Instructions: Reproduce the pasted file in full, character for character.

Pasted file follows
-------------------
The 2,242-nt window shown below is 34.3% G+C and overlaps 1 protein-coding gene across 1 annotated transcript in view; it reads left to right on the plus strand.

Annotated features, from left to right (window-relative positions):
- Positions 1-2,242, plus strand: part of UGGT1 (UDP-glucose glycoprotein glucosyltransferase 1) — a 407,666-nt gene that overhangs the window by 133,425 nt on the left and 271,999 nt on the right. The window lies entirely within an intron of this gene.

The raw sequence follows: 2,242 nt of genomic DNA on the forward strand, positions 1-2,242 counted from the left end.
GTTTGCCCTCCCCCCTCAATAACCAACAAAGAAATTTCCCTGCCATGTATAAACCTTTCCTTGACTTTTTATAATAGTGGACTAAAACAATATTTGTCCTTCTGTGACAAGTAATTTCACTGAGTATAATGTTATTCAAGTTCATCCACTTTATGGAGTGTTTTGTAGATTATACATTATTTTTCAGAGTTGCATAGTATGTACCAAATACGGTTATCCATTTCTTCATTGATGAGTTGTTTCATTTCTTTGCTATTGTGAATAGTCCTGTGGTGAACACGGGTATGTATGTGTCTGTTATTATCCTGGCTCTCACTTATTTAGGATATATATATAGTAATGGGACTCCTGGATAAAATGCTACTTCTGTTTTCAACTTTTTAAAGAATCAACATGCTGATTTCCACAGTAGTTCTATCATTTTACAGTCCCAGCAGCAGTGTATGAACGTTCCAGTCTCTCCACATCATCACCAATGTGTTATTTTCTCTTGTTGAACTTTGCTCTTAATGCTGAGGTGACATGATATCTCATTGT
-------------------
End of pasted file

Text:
The 2,242-nt window shown below is 34.3% G+C and overlaps 1 protein-coding gene across 1 annotated transcript in view; it reads left to right on the plus strand.

Annotated features, from left to right (window-relative positions):
- Positions 1-2,242, plus strand: part of UGGT1 (UDP-glucose glycoprotein glucosyltransferase 1) — a 407,666-nt gene that overhangs the window by 133,425 nt on the left and 271,999 nt on the right. The window lies entirely within an intron of this gene.

The raw sequence follows: 2,242 nt of genomic DNA on the forward strand, positions 1-2,242 counted from the left end.
GTTTGCCCTCCCCCCTCAATAACCAACAAAGAAATTTCCCTGCCATGTATAAACCTTTCCTTGACTTTTTATAATAGTGGACTAAAACAATATTTGTCCTTCTGTGACAAGTAATTTCACTGAGTATAATGTTATTCAAGTTCATCCACTTTATGGAGTGTTTTGTAGATTATACATTATTTTTCAGAGTTGCATAGTATGTACCAAATACGGTTATCCATTTCTTCATTGATGAGTTGTTTCATTTCTTTGCTATTGTGAATAGTCCTGTGGTGAACACGGGTATGTATGTGTCTGTTATTATCCTGGCTCTCACTTATTTAGGATATATATATAGTAATGGGACTCCTGGATAAAATGCTACTTCTGTTTTCAACTTTTTAAAGAATCAACATGCTGATTTCCACAGTAGTTCTATCATTTTACAGTCCCAGCAGCAGTGTATGAACGTTCCAGTCTCTCCACATCATCACCAATGTGTTATTTTCTCTTGTTGAACTTTGCTCTTAATGCTGAGGTGACATGATATCTCATTGT